Matt Weiser is a reporter for the Sacramento Bee, a well-respected daily newspaper. I first met Matt a few years ago at a journalism conference in Pittsburgh. As a result of our conversations, Matt -- who was doing freelance writing at the time -- agreed to prepare an article on the changing nature of manufactured housing that we published in the Planning Commissioners Journal.
While in Sacramento yesterday, I had the chance to turn the tables on Matt (so to speak) and interview him -- perhaps a novel experience for most reporters. While Matt primarily covers environmental issues for the Sacramento Bee, over the years -- and at several different California papers -- he's had the chance to report on plenty of local government and planning commission meetings. I wanted to get his perspective on how planning commissioners can most effectively deal with the media, and what approaches to take when they feel a story wasn't fairly or accurately reported.
I started our discussion by telling Matt that one of the frustrations I had while serving on the Burlington, Vermont, Planning Commission was when the Commission felt it was dealing with an important issue -- but it received little or no press coverage.
Matt said that planning commissioners, in dealing with reporters, "should behave more like city councilors do." That is, as Matt explained, they need to go out and personally call the reporter who regularly covers local government meetings with a "heads up" about -- for example -- what they feel will be an important agenda item. Basically, "pitch" the story idea to the reporter in a short phone call. And then offer to send or email any back up materials about the item.
While that won't necessarily guarantee coverage -- as that will depend on what else might be on the reporter's plate -- it will help build a relationship with the reporter.
Another failing is not contacting the reporter early enough. Matt told me that a local newspaper reporter will usually have several things in the hopper that they're working on at any one time. Providing a week or so of lead time can help a reporter fit in what you've pitched into their schedule. Matt also said that providing photos or graphics, when available, is often helpful.
Interestingly, Matt also told me that setting up an informal meeting with your local reporter -- without any particular "story" in mind -- can be of value. This can help the reporter view you as a good source of information.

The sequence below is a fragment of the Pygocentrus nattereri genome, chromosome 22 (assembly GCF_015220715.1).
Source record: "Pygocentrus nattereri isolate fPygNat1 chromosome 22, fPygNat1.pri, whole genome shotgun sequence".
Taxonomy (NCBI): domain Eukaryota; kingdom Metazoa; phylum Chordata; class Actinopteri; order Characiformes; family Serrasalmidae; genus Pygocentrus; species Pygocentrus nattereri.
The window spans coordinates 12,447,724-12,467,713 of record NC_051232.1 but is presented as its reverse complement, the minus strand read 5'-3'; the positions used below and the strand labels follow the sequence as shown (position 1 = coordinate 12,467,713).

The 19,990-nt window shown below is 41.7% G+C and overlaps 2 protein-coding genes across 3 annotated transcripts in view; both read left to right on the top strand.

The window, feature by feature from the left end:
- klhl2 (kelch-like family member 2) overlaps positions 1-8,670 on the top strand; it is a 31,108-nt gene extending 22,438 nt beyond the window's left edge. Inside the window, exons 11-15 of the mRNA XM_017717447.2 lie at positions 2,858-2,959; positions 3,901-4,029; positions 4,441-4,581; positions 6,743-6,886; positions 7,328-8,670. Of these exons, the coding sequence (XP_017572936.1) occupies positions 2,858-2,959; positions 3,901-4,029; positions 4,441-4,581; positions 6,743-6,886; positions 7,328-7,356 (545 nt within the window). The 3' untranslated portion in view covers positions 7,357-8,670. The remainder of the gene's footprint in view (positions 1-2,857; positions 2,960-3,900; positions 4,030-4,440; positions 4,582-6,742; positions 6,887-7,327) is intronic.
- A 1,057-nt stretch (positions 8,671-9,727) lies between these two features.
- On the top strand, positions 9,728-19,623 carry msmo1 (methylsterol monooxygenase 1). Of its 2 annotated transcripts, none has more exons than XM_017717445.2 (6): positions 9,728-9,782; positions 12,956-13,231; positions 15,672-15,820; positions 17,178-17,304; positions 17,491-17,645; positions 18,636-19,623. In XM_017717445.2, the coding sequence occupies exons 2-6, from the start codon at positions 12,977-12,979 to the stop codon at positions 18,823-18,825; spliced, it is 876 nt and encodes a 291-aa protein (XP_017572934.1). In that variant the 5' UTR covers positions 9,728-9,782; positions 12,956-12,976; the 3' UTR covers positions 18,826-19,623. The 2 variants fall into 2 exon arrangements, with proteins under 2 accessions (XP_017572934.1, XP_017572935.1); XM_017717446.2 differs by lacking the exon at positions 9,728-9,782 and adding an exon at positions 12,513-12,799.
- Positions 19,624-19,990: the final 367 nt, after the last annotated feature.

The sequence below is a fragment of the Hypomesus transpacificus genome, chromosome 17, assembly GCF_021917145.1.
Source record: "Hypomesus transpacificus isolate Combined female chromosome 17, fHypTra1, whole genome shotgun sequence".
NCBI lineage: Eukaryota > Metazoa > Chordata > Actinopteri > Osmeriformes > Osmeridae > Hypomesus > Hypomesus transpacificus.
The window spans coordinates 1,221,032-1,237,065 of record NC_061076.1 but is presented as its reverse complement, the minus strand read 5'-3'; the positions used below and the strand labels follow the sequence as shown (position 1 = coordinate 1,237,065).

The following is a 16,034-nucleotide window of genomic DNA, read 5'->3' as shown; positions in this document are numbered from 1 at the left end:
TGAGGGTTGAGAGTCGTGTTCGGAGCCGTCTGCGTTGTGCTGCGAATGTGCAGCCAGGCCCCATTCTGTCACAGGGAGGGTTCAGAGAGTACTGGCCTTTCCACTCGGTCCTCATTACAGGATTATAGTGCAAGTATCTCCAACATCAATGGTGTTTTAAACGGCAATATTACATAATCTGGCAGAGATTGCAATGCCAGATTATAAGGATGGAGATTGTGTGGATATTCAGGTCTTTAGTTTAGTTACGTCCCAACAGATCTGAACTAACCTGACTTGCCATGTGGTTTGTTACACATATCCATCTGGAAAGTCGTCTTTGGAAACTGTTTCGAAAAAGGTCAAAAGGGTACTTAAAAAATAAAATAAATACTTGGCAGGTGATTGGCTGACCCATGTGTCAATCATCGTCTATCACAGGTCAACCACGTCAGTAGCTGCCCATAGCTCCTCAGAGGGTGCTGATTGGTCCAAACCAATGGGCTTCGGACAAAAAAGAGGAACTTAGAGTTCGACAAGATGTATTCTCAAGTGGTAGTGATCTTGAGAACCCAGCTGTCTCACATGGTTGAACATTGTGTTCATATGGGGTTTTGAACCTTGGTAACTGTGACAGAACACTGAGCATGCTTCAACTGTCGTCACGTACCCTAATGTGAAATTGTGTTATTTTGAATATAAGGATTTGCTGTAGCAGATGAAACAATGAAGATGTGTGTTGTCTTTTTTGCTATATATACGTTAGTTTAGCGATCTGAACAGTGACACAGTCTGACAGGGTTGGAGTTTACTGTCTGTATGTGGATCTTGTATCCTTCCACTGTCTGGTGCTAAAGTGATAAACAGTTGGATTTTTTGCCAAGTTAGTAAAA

I also asked Matt what commissioners should do when they feel a story was inaccurately or unfairly reported. If you, as a commissioner, have a problem with story, Matt replied, you should contact the reporter directly about it -- and not go first to the editor with your complaint. A call to the reporter will often resolve things. If it doesn't, then go to the editor. As Matt noted, "I'd rather know about a problem than not." And while contacting the reporter about your concerns may not lead to any change in the story (unless there was a significant error or inaccuracy), it will help to establish trust and a good working relationship.
One difficulty planning commissioners in smaller communities can face, Matt acknowledged, is the frequent turnover in reporters. Given salary scales, there's incentive for reporters to move up to bigger papers or media markets. That puts the burden on commissioners and staff to have to regularly "educate" new reporters about the planning commission's role in project review. Unfortunately, there's little way around this.
The last question I posed to Matt was whether it made sense to have the chairman serve as the "spokesman" for the planning commission in dealing with the media. Matt disagreed with the idea. "Every planning commissioner should see it as part of their job to be prepared to speak to the media," he replied.
[for those of you interested in another perspective on how planning commissioners can best deal with the press, see an article we published by journalist & planning commissioner David Essex, Think Like a Reporter]
p.s., after our discussion, Matt took me (and Lila) on a quick tour of Sacramento. We then headed to his home where his wife, Alexa Mergen (who works for the animal rescue organization, United Animal Nations), treated us to an excellent dinner -- using ingredients from the morning's Sacramento Farmers Market. I also had the chance to meet their dogs, Molly and Sascha; but just got Sascha to tolerate being phtographed.